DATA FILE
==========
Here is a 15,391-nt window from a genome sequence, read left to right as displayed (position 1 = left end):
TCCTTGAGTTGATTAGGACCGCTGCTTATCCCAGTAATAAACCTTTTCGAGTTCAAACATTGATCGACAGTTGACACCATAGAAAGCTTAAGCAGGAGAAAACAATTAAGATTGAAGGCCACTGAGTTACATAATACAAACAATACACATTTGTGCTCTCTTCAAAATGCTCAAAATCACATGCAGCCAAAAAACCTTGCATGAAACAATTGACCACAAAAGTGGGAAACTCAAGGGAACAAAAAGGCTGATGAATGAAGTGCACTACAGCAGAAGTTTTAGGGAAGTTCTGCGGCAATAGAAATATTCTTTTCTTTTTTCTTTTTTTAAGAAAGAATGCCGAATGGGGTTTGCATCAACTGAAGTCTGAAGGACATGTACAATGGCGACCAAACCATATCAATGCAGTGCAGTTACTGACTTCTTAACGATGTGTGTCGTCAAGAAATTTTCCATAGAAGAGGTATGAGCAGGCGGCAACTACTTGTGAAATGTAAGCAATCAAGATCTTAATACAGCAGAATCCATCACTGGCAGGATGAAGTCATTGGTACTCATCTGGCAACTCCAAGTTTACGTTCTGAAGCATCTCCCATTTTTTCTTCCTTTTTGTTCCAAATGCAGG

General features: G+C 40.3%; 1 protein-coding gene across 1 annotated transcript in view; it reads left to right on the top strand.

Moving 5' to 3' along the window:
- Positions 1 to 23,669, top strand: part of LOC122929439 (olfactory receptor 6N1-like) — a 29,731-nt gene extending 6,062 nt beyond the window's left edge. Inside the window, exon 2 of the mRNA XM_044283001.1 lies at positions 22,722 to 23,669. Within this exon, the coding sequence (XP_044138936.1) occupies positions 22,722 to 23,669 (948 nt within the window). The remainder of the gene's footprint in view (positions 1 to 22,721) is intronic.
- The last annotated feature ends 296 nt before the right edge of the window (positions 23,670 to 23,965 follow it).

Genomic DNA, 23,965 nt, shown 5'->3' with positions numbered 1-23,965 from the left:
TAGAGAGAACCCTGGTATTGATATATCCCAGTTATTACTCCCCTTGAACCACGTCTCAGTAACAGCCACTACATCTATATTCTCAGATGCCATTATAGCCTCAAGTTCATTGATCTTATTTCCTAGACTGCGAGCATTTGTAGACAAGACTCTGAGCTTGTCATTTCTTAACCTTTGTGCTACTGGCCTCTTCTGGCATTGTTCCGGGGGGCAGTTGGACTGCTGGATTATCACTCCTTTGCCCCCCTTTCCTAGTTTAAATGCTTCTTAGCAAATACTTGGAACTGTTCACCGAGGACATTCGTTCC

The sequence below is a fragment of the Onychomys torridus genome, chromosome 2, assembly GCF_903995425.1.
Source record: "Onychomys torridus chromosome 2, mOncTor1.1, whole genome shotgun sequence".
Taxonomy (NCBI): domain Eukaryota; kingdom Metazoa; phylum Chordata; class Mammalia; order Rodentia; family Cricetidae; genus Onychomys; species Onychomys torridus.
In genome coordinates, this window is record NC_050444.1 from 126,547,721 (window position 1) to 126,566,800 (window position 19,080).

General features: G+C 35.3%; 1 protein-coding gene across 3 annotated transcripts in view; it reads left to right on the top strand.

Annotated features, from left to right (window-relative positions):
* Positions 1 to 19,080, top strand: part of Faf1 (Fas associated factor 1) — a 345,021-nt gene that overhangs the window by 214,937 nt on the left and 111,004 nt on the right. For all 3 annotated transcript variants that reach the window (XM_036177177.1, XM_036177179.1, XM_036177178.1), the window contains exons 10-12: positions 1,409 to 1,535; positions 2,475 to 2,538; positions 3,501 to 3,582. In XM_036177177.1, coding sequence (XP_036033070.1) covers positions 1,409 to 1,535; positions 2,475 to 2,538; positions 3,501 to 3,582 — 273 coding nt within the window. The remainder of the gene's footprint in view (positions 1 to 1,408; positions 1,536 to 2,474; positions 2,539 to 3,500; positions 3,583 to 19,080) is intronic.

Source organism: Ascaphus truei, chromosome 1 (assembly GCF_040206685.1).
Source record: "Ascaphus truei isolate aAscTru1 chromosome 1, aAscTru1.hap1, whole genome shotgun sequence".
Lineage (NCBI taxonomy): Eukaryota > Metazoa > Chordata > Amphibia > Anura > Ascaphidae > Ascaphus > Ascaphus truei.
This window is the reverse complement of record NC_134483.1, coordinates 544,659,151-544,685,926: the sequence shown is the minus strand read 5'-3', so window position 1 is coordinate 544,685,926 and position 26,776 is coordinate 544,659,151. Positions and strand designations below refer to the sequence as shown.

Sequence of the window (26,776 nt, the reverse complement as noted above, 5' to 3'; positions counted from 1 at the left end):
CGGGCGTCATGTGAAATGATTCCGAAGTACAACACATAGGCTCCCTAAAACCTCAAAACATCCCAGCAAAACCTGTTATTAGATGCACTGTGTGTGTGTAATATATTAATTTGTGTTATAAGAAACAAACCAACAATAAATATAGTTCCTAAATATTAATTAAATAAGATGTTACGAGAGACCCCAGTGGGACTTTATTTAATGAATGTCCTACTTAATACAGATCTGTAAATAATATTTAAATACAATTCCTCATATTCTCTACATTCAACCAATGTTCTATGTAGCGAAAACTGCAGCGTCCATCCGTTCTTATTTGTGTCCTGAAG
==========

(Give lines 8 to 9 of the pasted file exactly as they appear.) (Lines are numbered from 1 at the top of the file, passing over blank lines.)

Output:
TAGAGAGAACCCTGGTATTGATATATCCCAGTTATTACTCCCCTTGAACCACGTCTCAGTAACAGCCACTACATCTATATTCTCAGATGCCATTATAGCCTCAAGTTCATTGATCTTATTTCCTAGACTGCGAGCATTTGTAGACAAGACTCTGAGCTTGTCATTTCTTAACCTTTGTGCTACTGGCCTCTTCTGGCATTGTTCCGGGGGGCAGTTGGACTGCTGGATTATCACTCCTTTGCCCCCCTTTCCTAGTTTAAATGCTTCTTAGCAAATACTTGGAACTGTTCACCGAGGACATTCGTTCC

The sequence below is a fragment of the Onychomys torridus genome, chromosome 2, assembly GCF_903995425.1.